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Sergeant As a Father Figure

Heroes Remember

Sergeant As a Father Figure

I depended an awful lot on my platoon sergeant. He tried to steer me, like one time in Arras. Usually there was a queue going somewheres so I used to figure what was it at the end of the queue to see if there was handout, anything like free like the Salvation Army something like that. They used to get tea and buns and they didn't charge ya. I see this queue, a lot of the people from my platoon in it. George comes walking along, “Hey, what the hell are you doing there?” I said, “It's a queue, to see what's in it.” “You silly little blankety blankety, blank!.” “Don't you know what that is?” “No,” I said, “I don't.” He says what it was was a cat house. He says, “Get out of here or I'll boot your ass all the way back to the company.” But George, he was that kind of a guy.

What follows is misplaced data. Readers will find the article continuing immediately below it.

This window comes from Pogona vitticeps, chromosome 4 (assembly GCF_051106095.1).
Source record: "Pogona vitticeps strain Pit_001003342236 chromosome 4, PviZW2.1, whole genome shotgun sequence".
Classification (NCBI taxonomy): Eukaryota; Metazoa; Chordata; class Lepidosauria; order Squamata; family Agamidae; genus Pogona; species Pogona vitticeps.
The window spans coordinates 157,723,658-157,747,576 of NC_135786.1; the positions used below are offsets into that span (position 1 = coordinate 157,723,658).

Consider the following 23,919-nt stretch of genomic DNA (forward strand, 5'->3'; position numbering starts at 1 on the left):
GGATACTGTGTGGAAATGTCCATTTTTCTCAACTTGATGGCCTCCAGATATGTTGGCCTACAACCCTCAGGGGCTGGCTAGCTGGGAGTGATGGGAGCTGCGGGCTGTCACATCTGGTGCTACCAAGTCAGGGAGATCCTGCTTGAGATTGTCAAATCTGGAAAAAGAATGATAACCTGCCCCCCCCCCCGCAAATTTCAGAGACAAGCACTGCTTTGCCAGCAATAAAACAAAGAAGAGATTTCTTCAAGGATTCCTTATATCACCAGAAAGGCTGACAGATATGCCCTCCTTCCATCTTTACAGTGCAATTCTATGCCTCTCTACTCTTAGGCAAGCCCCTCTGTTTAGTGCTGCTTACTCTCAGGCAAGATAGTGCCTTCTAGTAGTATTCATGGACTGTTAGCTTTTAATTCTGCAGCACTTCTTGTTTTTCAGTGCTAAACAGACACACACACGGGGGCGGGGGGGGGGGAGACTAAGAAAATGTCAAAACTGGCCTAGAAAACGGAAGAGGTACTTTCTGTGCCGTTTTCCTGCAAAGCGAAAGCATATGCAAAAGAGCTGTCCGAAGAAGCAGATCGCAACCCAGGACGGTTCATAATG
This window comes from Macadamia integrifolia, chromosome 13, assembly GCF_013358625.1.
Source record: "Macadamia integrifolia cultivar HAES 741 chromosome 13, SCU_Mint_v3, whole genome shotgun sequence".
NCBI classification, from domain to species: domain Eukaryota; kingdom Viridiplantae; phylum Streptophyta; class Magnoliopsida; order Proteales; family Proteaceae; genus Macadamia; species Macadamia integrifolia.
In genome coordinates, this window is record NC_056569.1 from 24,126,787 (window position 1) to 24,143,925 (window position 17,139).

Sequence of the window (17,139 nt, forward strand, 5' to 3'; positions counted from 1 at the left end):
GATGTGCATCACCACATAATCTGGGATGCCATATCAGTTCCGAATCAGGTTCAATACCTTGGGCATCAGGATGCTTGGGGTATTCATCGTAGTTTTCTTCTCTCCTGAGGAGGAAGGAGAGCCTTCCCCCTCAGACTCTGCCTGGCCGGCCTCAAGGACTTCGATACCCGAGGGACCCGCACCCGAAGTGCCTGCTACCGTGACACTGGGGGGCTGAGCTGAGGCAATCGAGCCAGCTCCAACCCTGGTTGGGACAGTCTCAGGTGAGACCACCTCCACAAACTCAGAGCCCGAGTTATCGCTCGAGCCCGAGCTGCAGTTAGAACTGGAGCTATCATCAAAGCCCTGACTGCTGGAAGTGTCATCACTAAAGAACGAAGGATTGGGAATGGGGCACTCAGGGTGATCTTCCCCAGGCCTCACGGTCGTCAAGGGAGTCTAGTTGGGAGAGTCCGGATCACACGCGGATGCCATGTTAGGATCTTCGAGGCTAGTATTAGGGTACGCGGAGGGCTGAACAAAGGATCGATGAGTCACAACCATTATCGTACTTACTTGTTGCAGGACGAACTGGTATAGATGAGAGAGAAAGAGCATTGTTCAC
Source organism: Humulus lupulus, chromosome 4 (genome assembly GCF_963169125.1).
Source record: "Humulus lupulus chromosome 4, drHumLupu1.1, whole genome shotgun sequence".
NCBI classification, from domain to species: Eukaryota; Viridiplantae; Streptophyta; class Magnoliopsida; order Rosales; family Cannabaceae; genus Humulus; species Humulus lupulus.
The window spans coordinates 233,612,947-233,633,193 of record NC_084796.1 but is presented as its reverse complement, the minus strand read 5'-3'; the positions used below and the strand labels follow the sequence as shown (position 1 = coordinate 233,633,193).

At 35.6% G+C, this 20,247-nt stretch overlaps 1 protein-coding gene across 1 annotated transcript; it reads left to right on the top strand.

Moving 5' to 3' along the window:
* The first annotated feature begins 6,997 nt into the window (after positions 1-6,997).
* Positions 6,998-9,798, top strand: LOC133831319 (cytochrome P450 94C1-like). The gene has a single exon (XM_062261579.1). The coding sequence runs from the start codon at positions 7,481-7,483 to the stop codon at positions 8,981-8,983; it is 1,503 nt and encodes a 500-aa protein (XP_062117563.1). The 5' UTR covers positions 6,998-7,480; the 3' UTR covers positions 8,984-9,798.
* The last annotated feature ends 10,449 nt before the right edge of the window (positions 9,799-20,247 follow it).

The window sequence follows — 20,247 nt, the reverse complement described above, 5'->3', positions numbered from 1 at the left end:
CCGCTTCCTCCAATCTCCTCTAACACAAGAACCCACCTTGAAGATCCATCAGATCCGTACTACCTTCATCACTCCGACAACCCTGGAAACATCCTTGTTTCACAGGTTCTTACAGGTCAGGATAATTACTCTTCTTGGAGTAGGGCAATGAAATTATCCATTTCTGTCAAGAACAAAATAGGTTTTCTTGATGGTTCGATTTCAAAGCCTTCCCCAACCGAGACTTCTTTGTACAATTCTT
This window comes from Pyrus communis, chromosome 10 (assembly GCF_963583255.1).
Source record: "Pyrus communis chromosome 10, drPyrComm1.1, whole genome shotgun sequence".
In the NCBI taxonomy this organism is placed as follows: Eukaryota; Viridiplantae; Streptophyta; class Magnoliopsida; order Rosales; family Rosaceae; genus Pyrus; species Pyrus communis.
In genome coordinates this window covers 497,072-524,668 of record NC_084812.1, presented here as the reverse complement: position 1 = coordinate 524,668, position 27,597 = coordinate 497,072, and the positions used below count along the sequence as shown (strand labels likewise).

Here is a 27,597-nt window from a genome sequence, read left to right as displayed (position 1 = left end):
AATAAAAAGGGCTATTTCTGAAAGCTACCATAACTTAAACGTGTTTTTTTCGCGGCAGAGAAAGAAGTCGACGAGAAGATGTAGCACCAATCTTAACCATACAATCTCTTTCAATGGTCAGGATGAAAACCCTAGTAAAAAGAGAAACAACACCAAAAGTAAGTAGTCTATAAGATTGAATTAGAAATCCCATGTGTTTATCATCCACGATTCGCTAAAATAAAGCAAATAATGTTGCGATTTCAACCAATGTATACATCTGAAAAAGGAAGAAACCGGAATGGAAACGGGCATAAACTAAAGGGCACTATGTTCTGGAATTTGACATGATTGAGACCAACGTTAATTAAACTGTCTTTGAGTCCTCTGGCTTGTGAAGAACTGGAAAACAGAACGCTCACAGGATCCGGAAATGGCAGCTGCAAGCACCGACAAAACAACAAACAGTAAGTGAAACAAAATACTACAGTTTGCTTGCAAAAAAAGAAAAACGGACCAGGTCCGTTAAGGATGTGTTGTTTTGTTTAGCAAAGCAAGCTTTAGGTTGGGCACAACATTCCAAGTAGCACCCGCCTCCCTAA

Mr. Henley describes an amusing incident in which his sergeant, an older, family man, steers him away from a brothel.

Roy Henley

Roy Henley was born in London, Ontario on September 29, 1898. After enlisting in Toronto in 1916 with the 166th Queens Own Rifles, he was discharged with suspected tuberculosis. Mr. Henley re-enlisted, sailed to England aboard the horse transport SS Welshman, and joined the Quebec Regiment. Mr. Henley's recollections are detailed, sometimes graphic and occasionally humorous. His experiences spanned many battles; the Somme, Vimy Ridge, Passchendaele, Cambrai and Arras.

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Veterans Affairs Canada
Person Interviewed:
Roy Henley
War, Conflict or Mission:
First World War

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